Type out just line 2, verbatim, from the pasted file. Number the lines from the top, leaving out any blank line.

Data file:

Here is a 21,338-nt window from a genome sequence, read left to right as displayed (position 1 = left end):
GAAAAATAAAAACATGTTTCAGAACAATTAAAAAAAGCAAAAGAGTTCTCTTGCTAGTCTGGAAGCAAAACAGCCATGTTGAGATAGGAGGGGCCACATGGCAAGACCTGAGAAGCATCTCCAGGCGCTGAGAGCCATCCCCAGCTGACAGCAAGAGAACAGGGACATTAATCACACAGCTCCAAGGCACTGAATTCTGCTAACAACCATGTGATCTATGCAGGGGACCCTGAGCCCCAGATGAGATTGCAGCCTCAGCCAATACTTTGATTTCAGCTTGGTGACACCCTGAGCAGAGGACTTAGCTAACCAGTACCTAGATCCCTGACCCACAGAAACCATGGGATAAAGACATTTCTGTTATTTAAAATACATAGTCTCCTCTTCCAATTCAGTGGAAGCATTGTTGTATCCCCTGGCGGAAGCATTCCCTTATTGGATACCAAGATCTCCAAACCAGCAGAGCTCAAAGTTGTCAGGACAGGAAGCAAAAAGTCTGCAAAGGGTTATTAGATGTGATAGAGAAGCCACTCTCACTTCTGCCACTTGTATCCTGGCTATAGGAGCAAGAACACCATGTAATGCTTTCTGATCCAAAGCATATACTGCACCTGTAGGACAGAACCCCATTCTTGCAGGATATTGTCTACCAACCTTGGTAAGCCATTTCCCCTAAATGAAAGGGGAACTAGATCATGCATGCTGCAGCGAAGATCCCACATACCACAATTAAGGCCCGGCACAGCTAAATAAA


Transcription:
GAAAAATAAAAACATGTTTCAGAACAATTAAAAAAAGCAAAAGAGTTCTCTTGCTAGTCTGGAAGCAAAACAGCCATGTTGAGATAGGAGGGGCCACATGGCAAGACCTGAGAAGCATCTCCAGGCGCTGAGAGCCATCCCCAGCTGACAGCAAGAGAACAGGGACATTAATCACACAGCTCCAAGGCACTGAATTCTGCTAACAACCATGTGATCTATGCAGGGGACCCTGAGCCCCAGATGAGATTGCAGCCTCAGCCAATACTTTGATTTCAGCTTGGTGACACCCTGAGCAGAGGACTTAGCTAACCAGTACCTAGATCCCTGACCCACAGAAACCATGGGATAAAGACATTTCTGTTATTTAAAATACATAGTCTCCTCTTCCAATTCAGTGGAAGCATTGTTGTATCCCCTGGCGGAAGCATTCCCTTATTGGATACCAAGATCTCCAAACCAGCAGAGCTCAAAGTTGTCAGGACAGGAAGCAAAAAGTCTGCAAAGGGTTATTAGATGTGATAGAGAAGCCACTCTCACTTCTGCCACTTGTATCCTGGCTATAGGAGCAAGAACACCATGTAATGCTTTCTGATCCAAAGCATATACTGCACCTGTAGGACAGAACCCCATTCTTGCAGGATATTGTCTACCAACCTTGGTAAGCCATTTCCCCTAAATGAAAGGGGAACTAGATCATGCATGCTGCAGCGAAGATCCCACATACCACAATTAAGGCCCGGCACAGCTAAATAAA